Saturday, 5 June 2010

Take off distance



The strip where the aeroplane is based is about 800m long. There may be trees at one end, a hedge at the other and a curved approach at both, but it is still more than long enough for the C812 at MAUW and probably more.

Coming out of Wing Farm a few days ago the runway looked shorter than its 500m suggested. No doubt the trees, house and hangar at the end of the strip didn't help. Detracting from the aircraft's performance was the fact that we were three up (all male - no jockeys) and that it was a warm afternoon. In our favour was the fact that we had a light load of fuel, that there was a 5kt+ breeze and that this particular runway had a slight (1.5%) downslope - it all helps.

The book said that it would be fine, but those big Poplar trees didn't look that far away.

In the end we were airborne and climbing away by about 350m.

Yes, I know I need to clean my screen.

Friday, 4 June 2010

Stunning weather, great place

I dropped into Wing Farm recently. It's a great little strip - challenging enough to make you concentrate, but not so difficult that the smallest of slips would lead to bent metal/wood/composite. Wing Farm sits in some stunning countryside, it's not far from Longleat House and Stourhead and is only a few miles away from Alfred's Tower, a useful landmark when trying to find it.

There's a fair bit happening on the ground too - Airborne Composites has its workshop there - inside Tim Dews and his team work their magic, and although they look after a number of motorgliders their real skill lies in repairing composite machines that look like they shoud never fly again. Tim does some very impressive work. Halfway up the strip you'll find Mark Jones and Galaxy Microlights - Mark runs a microlight repair shop, and is also one of the UK dealers for the UL206i engine - he's also involved in the restoration of a Gloster Meteor.

I love places like this, they're so much more than a few hundred metres of grass.


Thursday, 3 June 2010

That was close

Yesterday I flew to Goodwood for a couple of meetings (great place, lots going on). I took off a little late from the strip thanks to some local lingering fog - visibility was probably 3000-4000m and improving as I headed south. It wasn't crystal clear, but it wasn't at all bad either.

I was looking for Colemore Common - a 400m microlight strip near Petersfield when it happened. I looked up (having been scouring the ground for the strip) to see a Hornet Moth crossing from left to right about 200' above me. There was no imminent danger of collision, but that was only down to the fact that our respective altitudes were a bit different rather than any great lookout by me (or the Hornet Moth's pilot too I guess).

I never did see Colemore Common, but I did spot this beautiful looking strip a little to its west. There was a lot going on, and I suspect that the Hornet Moth was heading for whatever event was taking place. I'll try to find out the name of the strip and see if it is available to visit.

Wednesday, 2 June 2010

Old but good but broken

There's an old Skyforce Locator on the P2 yoke in the C182. Even though all it does is provide a single line of text with the aeroplane's location it is a great piece of kit. It's much loved by most non-pilots who sit in the front, but right now the screen is blank.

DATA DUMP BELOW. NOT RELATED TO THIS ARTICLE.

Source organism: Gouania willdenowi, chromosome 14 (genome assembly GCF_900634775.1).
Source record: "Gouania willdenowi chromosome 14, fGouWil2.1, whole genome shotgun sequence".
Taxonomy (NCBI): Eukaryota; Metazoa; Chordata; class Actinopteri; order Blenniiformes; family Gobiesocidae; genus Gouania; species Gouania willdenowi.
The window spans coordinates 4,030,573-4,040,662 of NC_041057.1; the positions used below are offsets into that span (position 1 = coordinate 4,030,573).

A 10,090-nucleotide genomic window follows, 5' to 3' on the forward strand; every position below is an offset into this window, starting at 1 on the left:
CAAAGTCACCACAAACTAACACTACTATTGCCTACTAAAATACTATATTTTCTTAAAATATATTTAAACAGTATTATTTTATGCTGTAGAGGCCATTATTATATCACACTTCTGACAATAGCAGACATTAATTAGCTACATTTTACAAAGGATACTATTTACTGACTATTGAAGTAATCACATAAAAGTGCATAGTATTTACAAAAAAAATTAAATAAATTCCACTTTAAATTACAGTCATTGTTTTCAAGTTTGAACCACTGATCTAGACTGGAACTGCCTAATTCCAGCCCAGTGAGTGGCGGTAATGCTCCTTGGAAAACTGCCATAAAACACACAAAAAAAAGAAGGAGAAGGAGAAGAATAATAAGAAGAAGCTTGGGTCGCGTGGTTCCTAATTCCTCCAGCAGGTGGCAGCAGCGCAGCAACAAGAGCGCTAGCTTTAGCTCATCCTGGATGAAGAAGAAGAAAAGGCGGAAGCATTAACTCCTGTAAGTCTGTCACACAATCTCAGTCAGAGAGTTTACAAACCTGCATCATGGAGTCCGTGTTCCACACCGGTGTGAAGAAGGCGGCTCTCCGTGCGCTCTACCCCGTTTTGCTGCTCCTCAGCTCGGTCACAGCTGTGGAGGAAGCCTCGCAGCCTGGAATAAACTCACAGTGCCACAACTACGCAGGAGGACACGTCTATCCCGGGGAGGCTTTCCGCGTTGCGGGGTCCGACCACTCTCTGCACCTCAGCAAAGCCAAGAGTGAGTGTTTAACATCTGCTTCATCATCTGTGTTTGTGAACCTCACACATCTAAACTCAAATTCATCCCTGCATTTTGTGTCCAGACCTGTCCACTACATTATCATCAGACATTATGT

The Locator works by taking an NMEA feed from a GPS and figuring out where it is in relation to its internal database. It then provides a single line of text with a plain(ish) language description of its location.

The problem is, that since upgrading the 530 to a 530W it's not been possible to get the two talking (it worked fine with the 530). I'm hoping that Garmin can provide a simple answer, and that it's just a setting somewhere in the unit's RS232 set up page - but if it's not possible I'll be looking for an alternative something or other to put on the yoke - I thought about an 'Aware' but I do a fair bit of Euro touring and I'd get a blank look alongside the blank screen about twenty miles into France. Any ideas?



Tuesday, 1 June 2010

Cheaper than Ryanair?

Had a bit of business to do in France over the bank holiday weekend so three of us jumped in the C182 for the trip, stopping at Popham on the way for a tank of their excellent value avgas (£1.55 inc VAT - I know, it's mad to be calling £1.55 excellent value but it is the cheapest avgas for miles).

Thanks to a decent tailwind on the way, and a not quite so strong headwind on the way back, the round-trip took 2.6 hours during which we burned 110 of avgas, which, taking into account the yet-to-be-claimed drawback of £0.3835, works out at about £128 in total or just over £42 each - cheaper than most Ryanair flights.*

As an aside, the weather looked a bit pants locally when we turned up at the airport for the return flight, but the visibility over the sea was actually quite good.



*OK, that might not take into account landing fees, engine/prop funds, insurance, maintenance, cost of capital invested etc.

Sunday, 30 May 2010

A busy five minutes

Flying late in the day has its advantages. The air is smoother, the light warmer and the low sun throws long shadows over the ground highlighting ancient earthworks and fields shaped by hundreds of years of agriculture.

There's usually fewer aircraft about too, meaning quieter frequencies and painless transits. It doesn't always work that way though - a couple of nights ago the little bit of airspace around Brize was heaving with the maxed out controller issuing 'standby and remain outside controlled airspace' instructions to VHF callers for a while. It all worked out though, everyone that wanted one got a transit, and we got a great view of a VC10 on final. By the time we left the Brize zone everyone had gone off frequency and once again it seemed like we were the only people flying.